February 6, 2020

Why calorie counts aren't as accurate as you think

Daily Briefing

    It turns out, almonds might have fewer calories than scientists previously thought—and that's calling into question the accuracy of the process used to tally calorie counts for all foods, the Associated Press reports.

    Your food label—decoded

    That nutrition label might be wrong

    Under the current system for calculating calorie counts, one gram of carbohydrates and one gram of protein contain four calories each, while one gram of fat contains roughly nine calories.

    But that system, according to AP, is more than 100 years old, and when it comes to some food products, the actual calorie count can vary based on how much of the food is actually digested. In fact, new research conducted by federal researchers and funded by nut producers suggests the calorie count on almonds is lower than the 170 calories per serving they are commonly believed to contain.

    But David Baer, a research physiologist with the Agricultural Research Service at the U.S. Department of Agriculture, and colleagues sought to test whether digestion plays a role in almonds' calorie content.

     "If [nuts are] not digested, then maybe the calorie content is not correct," Baer said.

    To test this idea, the researchers provided 18 people with meals with and without raw almonds and had the participants turn in their urine and stool for analysis. Once the samples were analyzed, researchers found that a serving of almonds had around 130 digestible calories, not 170.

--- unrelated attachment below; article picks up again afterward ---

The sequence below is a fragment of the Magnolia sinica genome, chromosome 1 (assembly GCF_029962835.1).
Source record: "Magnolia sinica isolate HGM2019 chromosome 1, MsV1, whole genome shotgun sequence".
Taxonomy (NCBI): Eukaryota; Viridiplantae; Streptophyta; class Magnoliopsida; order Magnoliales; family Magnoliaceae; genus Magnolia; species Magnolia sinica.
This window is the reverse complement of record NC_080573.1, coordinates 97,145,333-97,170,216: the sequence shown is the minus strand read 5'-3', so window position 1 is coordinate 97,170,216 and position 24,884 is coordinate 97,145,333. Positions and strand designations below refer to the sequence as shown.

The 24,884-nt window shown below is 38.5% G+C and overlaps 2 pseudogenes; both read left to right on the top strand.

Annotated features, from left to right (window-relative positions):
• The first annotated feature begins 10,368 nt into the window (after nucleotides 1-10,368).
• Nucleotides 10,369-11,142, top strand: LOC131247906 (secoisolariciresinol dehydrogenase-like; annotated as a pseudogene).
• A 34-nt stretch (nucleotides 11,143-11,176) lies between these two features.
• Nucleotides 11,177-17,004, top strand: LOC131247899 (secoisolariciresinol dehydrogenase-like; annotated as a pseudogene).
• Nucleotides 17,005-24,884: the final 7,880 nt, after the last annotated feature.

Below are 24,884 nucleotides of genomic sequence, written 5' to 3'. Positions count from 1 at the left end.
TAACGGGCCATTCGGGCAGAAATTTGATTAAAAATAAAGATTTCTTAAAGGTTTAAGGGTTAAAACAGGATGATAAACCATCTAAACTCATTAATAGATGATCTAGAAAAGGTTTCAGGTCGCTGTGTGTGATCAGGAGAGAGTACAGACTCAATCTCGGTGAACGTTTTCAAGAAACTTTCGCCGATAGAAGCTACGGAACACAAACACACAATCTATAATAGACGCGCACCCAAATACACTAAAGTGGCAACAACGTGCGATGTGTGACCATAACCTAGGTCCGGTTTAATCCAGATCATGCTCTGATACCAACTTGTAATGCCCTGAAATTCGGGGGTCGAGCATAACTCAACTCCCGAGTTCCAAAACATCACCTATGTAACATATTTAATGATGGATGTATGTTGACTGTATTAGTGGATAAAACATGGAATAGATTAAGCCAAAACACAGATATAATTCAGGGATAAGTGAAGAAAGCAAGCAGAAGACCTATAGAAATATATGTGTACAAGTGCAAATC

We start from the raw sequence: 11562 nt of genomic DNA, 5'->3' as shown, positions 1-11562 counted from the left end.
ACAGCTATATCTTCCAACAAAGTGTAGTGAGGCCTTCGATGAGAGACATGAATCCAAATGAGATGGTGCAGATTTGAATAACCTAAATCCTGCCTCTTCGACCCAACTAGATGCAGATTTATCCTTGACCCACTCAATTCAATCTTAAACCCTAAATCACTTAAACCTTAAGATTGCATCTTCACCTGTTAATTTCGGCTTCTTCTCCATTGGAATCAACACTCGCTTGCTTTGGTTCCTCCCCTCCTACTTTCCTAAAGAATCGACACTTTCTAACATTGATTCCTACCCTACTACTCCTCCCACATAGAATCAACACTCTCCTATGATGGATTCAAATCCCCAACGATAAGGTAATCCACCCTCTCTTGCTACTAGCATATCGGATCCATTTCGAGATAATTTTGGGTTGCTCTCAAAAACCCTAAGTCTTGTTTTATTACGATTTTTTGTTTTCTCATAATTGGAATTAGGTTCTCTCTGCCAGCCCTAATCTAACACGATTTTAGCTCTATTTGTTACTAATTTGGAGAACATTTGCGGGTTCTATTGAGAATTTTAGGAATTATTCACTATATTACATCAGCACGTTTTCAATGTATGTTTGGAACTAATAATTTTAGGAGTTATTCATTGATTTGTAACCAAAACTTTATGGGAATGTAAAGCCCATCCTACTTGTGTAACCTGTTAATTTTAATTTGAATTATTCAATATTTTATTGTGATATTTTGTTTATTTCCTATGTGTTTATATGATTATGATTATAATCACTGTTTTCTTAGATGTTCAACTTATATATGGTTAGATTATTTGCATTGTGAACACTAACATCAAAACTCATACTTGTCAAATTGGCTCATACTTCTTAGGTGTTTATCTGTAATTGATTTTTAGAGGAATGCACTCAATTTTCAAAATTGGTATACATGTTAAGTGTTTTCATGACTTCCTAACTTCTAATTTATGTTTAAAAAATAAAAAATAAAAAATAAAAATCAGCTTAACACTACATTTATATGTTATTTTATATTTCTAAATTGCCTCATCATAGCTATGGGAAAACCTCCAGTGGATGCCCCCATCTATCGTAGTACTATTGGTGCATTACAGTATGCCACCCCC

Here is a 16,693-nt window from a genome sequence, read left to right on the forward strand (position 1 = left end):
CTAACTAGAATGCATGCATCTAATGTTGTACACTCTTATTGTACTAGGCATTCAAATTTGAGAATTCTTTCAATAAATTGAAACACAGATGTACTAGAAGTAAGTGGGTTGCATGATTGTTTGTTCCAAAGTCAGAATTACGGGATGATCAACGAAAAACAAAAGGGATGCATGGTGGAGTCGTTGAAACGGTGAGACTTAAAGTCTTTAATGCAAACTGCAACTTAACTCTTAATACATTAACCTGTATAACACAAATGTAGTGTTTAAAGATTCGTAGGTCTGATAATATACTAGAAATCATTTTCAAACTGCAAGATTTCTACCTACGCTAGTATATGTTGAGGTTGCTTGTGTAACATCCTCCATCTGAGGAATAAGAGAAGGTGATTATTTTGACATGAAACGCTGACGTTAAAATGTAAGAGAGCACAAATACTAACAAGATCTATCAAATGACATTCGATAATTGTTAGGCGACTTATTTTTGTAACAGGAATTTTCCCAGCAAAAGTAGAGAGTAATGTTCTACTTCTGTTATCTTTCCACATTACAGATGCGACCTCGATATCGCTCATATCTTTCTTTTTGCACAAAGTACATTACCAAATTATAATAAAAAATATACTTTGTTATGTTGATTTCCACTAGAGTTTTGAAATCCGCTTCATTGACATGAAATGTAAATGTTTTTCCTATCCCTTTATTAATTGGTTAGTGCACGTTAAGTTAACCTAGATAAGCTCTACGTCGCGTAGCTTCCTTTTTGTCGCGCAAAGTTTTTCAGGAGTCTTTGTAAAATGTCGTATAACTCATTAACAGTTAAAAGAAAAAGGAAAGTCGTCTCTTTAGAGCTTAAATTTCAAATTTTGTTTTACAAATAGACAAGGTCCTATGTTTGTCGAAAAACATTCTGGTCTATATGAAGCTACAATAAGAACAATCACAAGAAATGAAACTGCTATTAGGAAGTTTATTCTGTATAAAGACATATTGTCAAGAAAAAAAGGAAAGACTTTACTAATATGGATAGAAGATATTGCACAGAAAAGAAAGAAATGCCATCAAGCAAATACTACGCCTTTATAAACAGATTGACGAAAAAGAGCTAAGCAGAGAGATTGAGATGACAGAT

Years after the experiment, in 2016, Baer and his colleagues tested a new hypotheses, and studied how food processing affected calorie counts. They found that cooking and grinding almonds helped to break down cell walls, which increased the number of digestible calories.

    The second study found that raw almonds had even fewer digestible calories than the first study did, which Baer said is likely due to differences in how people digest foods, as well as variations within the almonds themselves.

    "It's unlikely you're going to get the exact same number every time you repeat the experiment," he said.

    In light of these new findings, last month, snack bar maker Kind announced that it would be lowering the calorie counts for its products, though it wasn't making any changes to the bar's ingredients.

    Daniel Lubetzky, Kind's founder, said he hopes the studies will help counter concerns people have that nuts are too high in calories.

    Do calorie counts still matter? Yes, experts say.

    But while the findings call into question current calorie counts, experts say it's certainly not time to toss out nutrition labels. Health experts say that these counts are still valuable even if they're not precise because they offer guidance on what foods people should and shouldn't be eating to lose weight, AP reports. Baer himself said he still believes calorie counts are generally accurate.

    It's more important to pay attention to your overall diet than small differences in calorie counts, according to Elizabeth Mayer-Davis, a nutrition researcher at the University of North Carolina. "That's not what's going to make or break someone's attempt at weight management," Mayer-Davis said.

    Mayer-Davis said the recent research on caloric counts in nuts won't change her advice that nuts are healthy for you. It's more important to pay attention to how the nuts are prepared and whether things like sweeteners are added, she said (AP/Los Angeles Times, 2/4).

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